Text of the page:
Treatment of Biopsy and Culture Negative Mycobacterium Marinum: Diagnostic and Therapeutic Considerations
February 2014 | Volume 13 | Issue 2 | Case Reports | 204 | Copyright © February 2014
Patrick Tenbrick,a Michael Beer,b and Kenneth Beer MD PAa
aKenneth Beer MD PA Surgical, Cosmetic and General Dermatology, West Palm Beach, FL
bUniversity of Toledo Medical School, Toledo, OH
Mycobacterium marinum () infections are frequently linked to aquatic environments. Cutaneous infections with these organisms cause
superficial nodules, ulcerations, and pustules on the skin. Involvement of the deeper tissue may occur when diagnosis and treatment
are delayed, allowing the organisms to spread. The diagnostic criteria for infections rely on a detailed patient history, a typical clinical
presentation, positive cultures, characteristic organism smear, and if available CR-RFLP analysis and sequencing of 65 kD hsp gene.
However, when the pathology is not diagnostic for and the cultures and smears are negative, treatment may be delayed despite clinical
suspicion. The accuracy of bacterial cultures and smears for infections has been shown to be variable with ranges between 10% -
60%, leaving many infections unconfirmed.16,17,18
Despite the difficulty in diagnosis, early suspicion of is critical because of the dangers
imposed by delayed treatment. Prior reports have documented invasive surgical debridement and amputation due to delayed diagnosis
This case study demonstrates the need for clinical suspicion and accurate patient history for the correct treatment of.
The patient reported presented with classic signs and symptoms as well as a strong history of frequent contact with aquariums and
with fish obtained during frequent fishing trips but did not have positive stains or a positive culture for The approach to patients such
as this one is critical to avoidance of complications and prolonged infections, which can have dire consequences. J Drugs Dermatol.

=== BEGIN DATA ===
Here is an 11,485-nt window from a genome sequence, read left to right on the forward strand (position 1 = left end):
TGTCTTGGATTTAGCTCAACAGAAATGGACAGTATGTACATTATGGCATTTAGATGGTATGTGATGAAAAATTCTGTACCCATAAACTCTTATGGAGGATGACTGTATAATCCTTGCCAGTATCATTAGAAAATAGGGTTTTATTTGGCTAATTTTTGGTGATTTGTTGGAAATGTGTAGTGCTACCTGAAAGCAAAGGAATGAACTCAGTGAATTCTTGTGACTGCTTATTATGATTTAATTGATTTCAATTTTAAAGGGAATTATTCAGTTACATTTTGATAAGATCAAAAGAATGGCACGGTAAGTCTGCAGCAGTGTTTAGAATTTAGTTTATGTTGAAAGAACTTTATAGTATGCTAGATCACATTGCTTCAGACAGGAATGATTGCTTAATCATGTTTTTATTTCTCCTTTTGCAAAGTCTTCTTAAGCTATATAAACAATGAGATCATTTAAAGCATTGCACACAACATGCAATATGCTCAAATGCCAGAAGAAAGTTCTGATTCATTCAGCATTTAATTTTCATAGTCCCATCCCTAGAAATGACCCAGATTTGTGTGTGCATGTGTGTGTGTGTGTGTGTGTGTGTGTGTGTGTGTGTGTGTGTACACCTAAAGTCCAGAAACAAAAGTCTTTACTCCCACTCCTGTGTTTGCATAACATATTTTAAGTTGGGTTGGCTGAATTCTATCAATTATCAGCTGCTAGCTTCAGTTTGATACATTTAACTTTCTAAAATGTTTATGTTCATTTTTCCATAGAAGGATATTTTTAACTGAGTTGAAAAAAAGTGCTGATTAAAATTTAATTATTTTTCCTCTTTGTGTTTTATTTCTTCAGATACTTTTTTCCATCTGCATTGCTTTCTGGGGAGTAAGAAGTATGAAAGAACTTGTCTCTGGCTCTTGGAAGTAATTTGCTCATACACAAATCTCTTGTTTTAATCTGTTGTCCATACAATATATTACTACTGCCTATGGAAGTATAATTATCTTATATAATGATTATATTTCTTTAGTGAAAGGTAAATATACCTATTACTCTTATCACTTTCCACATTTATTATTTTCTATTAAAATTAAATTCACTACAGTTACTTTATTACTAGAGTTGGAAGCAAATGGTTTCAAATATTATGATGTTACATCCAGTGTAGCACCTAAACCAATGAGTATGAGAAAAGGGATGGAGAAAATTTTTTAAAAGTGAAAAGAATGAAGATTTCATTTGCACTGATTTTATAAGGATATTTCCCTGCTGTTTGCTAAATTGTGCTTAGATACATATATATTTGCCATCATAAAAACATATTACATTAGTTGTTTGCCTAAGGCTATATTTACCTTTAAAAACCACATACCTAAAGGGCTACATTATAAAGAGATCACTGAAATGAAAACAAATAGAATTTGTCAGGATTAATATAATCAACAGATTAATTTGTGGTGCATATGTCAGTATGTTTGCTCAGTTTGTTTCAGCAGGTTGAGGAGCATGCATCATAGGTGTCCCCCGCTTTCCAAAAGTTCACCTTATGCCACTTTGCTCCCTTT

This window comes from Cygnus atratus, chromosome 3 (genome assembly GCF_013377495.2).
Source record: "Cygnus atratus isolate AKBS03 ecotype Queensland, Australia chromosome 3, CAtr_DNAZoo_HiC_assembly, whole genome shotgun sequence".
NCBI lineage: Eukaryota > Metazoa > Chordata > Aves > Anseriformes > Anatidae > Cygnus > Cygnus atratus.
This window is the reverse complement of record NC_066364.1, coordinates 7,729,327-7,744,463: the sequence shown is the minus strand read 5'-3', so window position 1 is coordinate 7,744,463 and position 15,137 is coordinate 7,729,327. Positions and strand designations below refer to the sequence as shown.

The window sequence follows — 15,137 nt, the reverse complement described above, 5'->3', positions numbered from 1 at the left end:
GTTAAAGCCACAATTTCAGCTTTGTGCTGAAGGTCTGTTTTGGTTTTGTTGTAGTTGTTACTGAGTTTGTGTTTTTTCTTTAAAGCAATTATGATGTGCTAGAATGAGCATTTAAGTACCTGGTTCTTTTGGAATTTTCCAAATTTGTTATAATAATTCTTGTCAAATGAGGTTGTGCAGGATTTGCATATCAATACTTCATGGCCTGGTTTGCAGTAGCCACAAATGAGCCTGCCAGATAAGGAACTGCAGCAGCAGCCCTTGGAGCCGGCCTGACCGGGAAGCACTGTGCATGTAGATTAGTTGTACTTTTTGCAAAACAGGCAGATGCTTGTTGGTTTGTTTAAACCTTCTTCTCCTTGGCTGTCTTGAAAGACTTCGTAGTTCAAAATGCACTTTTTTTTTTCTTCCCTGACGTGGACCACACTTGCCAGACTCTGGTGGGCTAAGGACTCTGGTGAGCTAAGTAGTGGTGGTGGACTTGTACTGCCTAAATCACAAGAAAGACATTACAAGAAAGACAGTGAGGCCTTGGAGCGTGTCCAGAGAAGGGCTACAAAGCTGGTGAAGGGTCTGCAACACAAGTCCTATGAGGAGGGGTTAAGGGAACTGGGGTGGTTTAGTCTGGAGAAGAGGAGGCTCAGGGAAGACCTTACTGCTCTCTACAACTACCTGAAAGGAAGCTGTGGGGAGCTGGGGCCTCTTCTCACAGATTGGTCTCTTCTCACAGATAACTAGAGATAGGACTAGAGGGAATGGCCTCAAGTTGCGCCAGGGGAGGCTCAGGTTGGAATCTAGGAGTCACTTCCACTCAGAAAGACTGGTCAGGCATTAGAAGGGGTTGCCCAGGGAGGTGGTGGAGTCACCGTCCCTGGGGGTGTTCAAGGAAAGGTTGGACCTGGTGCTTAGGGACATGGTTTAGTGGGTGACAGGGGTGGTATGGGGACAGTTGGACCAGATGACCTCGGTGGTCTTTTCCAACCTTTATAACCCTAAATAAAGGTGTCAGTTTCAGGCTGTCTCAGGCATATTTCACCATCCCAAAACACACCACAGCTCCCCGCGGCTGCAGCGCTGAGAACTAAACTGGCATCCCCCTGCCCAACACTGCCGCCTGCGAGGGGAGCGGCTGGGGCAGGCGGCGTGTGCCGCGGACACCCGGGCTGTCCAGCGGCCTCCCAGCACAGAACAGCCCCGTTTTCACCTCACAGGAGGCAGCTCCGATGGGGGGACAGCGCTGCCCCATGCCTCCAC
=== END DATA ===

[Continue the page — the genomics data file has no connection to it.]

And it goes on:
Atypical Mycobacterium, also known as nontuberculous
mycobacterium, are small, rod-shaped bacilli that cause
infections via environmental interactions, with the most
common type being Mycobacterium marinum (M marinum).1,2 M. marinum is a saltwater and freshwater environmental bacterium
that is a photochromogen classified in Runyon group 1.3,4 M. marinum infections are seen after abrasions or following the
introduction of open wounds into wet environments containing
the bacteria. These environments are most commonly aquariums,
salt-water environments, or direct marine animal contact.1,5
The typical clinical presentation of M. marinum includes superficial
nodules, ulcerations, and pustules on the skin. Lesions are
usually localized to the extremities, originating around the site
of injury and spreading in a linear, sporotrichoid pattern following
superficial lymph flow.6,7,8 M. marinum can also cause more
severe complications such as tenosynovitis, bursitis, septic arthritis,
and osteomyelitis if left untreated.9,10,6,8 The longer the
infection is undiagnosed or untreated, the higher the risk of significant
morbidities (8). The diagnosis of M. marinum is based
on a detailed patient history, physical examination and histological
patterns along with positive staining for organisms. Cultures,
and CR-RFLP analysis and sequencing of 65 kD heat shock protein
are also important for the diagnosis of infection.11,6,12,13 While
culture and histological identification are considered critical
in the diagnosis of M. marinum, not all cases will be positive.
Delayed or inaccurate diagnoses can lead to inappropriate and
costly treatments that can potentially harm and extend the M. marinum infection14 as well as protracted infections from lack of treatment. Infections in humans are not common, an estimated
0.27 cases per 100,000 adult patients.10 However, they are important
to recognize and to treat in order to prevent long-term
infections with the morbidity associated with this. The case presented
here is representative of patients that do not have classic
histology, staining or positive cultures. The question of how to
manage such a patient in the absence of PCR availability is one
that is relevant for clinicians presented with this situation.
A 68-year-old man presented to the dermatology clinic complaining
of nodules on his hands. He stated that the nodules had
first appeared on the dorsum of his dominant (right) hand approximately
two months prior to his visit. Since that time, they
had spread proximally and he noted swelling of his olecranon
bursa. He stated that the lesions were not painful and he denied
fever or chills. His social history revealed that he had significant
exposure to marine life both as an avid fisherman as well as a
salt-water fish hobbyist with tanks that were thousands of gallons.
Upon further questioning, he recalled a particular incident
when he was stabbed by the dorsal fin of a fish and he believed
that the nodules appeared a few weeks after this.
Examination revealed scattered 1- 2cm rock hard nodules on
the dorsum of his hand as well as on the dorsal arm (Figure 1).
There was diffuse edema and swelling surrounding his elbow.
No lymphadenopathy was appreciated in either his axilla or